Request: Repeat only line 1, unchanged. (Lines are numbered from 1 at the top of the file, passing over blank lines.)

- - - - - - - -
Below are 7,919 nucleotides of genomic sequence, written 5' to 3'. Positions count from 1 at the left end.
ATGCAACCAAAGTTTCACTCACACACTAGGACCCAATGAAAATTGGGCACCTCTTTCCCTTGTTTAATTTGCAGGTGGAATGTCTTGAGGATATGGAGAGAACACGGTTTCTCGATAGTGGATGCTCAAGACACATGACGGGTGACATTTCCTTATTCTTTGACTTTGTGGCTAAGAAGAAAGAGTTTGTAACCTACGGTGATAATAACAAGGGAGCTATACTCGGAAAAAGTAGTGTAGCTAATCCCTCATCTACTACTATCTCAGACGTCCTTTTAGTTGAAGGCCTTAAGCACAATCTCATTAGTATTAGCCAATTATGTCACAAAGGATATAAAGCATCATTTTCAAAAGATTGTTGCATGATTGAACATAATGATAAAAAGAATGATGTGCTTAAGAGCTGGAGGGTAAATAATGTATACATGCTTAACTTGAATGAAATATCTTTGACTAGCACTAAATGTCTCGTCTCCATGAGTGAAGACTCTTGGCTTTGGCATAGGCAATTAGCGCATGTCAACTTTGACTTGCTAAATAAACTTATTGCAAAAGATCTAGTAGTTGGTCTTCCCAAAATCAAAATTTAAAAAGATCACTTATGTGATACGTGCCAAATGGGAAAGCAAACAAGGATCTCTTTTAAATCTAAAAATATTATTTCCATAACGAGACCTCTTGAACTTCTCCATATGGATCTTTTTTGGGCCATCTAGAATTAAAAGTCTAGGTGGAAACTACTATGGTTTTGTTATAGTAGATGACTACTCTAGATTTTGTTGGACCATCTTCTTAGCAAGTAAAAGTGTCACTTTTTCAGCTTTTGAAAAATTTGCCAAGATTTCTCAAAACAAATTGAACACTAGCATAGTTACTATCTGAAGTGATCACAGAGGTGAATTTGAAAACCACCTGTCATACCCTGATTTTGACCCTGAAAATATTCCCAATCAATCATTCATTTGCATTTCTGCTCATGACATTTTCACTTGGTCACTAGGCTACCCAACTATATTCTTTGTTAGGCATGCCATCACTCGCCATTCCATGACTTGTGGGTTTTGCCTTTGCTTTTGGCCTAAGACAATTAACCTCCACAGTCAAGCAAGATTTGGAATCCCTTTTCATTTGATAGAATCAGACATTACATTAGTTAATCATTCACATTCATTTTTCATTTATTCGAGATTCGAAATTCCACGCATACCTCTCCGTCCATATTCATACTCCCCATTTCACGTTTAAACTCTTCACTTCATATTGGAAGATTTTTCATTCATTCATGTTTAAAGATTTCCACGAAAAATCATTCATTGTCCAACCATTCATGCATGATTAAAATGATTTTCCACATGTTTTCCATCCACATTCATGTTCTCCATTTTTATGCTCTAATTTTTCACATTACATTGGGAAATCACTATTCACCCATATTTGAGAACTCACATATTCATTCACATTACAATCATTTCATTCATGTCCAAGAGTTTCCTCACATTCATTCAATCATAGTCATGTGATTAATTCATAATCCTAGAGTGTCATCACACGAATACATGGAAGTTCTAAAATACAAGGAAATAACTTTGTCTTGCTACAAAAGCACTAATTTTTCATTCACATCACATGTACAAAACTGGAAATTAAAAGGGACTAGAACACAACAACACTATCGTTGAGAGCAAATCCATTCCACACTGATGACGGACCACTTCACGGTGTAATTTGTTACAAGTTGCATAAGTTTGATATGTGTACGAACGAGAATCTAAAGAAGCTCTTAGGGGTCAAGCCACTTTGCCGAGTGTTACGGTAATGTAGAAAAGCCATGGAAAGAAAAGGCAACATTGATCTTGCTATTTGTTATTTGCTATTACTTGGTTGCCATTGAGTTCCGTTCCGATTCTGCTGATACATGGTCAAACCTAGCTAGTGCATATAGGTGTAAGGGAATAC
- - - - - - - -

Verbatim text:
Below are 7,919 nucleotides of genomic sequence, written 5' to 3'. Positions count from 1 at the left end.